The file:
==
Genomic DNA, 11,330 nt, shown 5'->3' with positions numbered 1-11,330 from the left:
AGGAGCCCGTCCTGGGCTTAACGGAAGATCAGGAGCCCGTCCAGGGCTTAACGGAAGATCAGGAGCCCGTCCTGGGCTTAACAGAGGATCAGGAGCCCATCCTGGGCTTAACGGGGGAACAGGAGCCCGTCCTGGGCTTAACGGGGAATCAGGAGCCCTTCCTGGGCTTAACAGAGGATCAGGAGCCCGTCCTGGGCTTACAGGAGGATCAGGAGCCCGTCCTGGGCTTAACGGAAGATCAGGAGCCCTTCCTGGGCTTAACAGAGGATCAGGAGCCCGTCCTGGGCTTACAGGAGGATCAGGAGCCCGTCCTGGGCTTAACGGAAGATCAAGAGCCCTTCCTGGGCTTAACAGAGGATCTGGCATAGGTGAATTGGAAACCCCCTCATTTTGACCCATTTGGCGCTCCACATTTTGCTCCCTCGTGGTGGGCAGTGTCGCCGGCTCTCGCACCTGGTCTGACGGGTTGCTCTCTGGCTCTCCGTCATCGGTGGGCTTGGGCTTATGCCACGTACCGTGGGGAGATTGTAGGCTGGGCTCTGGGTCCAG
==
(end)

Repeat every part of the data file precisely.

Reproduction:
Genomic DNA, 11,330 nt, shown 5'->3' with positions numbered 1-11,330 from the left:
AGGAGCCCGTCCTGGGCTTAACGGAAGATCAGGAGCCCGTCCAGGGCTTAACGGAAGATCAGGAGCCCGTCCTGGGCTTAACAGAGGATCAGGAGCCCATCCTGGGCTTAACGGGGGAACAGGAGCCCGTCCTGGGCTTAACGGGGAATCAGGAGCCCTTCCTGGGCTTAACAGAGGATCAGGAGCCCGTCCTGGGCTTACAGGAGGATCAGGAGCCCGTCCTGGGCTTAACGGAAGATCAGGAGCCCTTCCTGGGCTTAACAGAGGATCAGGAGCCCGTCCTGGGCTTACAGGAGGATCAGGAGCCCGTCCTGGGCTTAACGGAAGATCAAGAGCCCTTCCTGGGCTTAACAGAGGATCTGGCATAGGTGAATTGGAAACCCCCTCATTTTGACCCATTTGGCGCTCCACATTTTGCTCCCTCGTGGTGGGCAGTGTCGCCGGCTCTCGCACCTGGTCTGACGGGTTGCTCTCTGGCTCTCCGTCATCGGTGGGCTTGGGCTTATGCCACGTACCGTGGGGAGATTGTAGGCTGGGCTCTGGGTCCAG